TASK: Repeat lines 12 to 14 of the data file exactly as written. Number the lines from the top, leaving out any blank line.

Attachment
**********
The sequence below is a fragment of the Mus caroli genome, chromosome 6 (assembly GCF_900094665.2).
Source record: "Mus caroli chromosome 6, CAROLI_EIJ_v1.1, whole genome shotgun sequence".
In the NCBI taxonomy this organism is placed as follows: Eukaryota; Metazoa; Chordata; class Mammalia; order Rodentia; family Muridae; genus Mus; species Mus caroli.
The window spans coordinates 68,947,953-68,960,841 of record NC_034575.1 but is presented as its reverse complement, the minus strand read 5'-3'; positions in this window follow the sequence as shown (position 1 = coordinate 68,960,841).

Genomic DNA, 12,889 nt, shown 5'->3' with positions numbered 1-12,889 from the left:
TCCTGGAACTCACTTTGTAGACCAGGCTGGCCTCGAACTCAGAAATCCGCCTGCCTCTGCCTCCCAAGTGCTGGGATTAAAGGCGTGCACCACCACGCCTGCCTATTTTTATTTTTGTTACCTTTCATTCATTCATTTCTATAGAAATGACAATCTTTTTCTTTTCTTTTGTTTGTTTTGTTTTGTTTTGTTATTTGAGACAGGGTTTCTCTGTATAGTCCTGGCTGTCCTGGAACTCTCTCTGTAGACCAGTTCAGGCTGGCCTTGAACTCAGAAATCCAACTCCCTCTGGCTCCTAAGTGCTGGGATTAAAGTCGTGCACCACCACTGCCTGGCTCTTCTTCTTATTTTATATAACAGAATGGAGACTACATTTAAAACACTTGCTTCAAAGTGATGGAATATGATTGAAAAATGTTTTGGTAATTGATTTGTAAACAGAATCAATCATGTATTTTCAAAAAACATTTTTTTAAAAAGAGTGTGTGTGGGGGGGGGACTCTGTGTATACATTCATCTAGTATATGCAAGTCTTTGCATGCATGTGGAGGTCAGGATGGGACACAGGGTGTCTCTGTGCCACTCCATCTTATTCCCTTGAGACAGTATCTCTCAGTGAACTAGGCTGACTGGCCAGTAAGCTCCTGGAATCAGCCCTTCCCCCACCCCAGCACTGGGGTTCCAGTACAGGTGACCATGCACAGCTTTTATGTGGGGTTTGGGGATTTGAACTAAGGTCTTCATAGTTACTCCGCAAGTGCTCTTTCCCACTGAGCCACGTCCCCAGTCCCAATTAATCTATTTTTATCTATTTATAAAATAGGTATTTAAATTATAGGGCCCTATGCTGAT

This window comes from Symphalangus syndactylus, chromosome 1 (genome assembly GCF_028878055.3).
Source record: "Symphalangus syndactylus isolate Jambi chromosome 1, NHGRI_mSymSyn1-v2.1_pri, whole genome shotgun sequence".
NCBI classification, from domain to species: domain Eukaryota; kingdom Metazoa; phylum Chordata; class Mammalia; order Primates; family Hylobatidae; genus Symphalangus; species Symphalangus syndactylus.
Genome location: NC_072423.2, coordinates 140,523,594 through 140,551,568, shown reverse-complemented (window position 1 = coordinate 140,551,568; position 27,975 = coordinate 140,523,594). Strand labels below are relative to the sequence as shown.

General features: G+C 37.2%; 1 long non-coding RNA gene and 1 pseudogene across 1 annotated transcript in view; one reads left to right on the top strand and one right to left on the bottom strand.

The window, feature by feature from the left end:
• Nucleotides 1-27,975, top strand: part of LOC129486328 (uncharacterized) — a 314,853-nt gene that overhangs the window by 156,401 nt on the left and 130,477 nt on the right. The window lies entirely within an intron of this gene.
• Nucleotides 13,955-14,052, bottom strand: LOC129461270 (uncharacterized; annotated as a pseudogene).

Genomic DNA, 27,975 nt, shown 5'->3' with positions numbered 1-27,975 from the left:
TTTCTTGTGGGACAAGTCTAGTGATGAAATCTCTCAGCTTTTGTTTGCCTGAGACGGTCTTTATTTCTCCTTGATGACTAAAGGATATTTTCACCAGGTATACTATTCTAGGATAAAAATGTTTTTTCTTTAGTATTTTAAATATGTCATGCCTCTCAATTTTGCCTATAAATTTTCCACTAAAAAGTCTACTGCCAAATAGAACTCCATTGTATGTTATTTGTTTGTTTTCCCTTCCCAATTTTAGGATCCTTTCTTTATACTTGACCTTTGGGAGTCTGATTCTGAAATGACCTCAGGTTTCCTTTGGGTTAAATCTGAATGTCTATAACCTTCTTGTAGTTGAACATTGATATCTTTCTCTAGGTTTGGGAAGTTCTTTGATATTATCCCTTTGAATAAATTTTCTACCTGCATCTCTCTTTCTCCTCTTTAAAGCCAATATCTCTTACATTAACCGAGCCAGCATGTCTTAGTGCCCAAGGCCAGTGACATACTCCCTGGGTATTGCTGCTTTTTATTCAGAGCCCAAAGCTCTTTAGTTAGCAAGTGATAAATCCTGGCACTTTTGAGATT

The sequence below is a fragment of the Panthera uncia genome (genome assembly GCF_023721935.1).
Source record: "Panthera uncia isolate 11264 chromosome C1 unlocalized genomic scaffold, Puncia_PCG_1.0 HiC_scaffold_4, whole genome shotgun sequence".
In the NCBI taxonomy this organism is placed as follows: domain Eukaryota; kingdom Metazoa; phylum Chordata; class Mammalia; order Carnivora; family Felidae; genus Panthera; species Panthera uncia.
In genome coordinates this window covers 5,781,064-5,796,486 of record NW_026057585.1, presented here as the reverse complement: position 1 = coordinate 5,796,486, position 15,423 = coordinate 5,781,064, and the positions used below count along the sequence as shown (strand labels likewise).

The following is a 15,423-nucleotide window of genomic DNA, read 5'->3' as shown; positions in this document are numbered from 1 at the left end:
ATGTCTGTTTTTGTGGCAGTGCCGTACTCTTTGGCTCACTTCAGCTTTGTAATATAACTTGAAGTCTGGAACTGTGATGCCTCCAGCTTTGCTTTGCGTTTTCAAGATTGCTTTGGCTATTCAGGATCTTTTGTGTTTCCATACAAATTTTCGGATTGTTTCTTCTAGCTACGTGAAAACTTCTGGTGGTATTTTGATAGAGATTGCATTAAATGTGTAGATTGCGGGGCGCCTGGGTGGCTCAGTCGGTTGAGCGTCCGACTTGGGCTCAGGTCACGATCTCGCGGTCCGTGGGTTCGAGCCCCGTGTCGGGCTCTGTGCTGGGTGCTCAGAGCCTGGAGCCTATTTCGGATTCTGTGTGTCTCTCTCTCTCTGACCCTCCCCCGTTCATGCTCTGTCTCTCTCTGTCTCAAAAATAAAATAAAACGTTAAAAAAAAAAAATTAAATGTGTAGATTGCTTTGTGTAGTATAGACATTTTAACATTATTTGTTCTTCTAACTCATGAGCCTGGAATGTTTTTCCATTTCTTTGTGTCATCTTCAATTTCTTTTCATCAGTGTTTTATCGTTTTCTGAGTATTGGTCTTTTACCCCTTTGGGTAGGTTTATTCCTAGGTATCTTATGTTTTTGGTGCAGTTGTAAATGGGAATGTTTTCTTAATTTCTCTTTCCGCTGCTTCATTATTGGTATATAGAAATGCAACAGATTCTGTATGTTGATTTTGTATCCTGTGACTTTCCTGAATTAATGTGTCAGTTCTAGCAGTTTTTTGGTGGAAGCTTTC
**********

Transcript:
The window, feature by feature from the left end:
• Nucleotides 1-27,975, top strand: part of LOC129486328 (uncharacterized) — a 314,853-nt gene that overhangs the window by 156,401 nt on the left and 130,477 nt on the right. The window lies entirely within an intron of this gene.
• Nucleotides 13,955-14,052, bottom strand: LOC129461270 (uncharacterized; annotated as a pseudogene).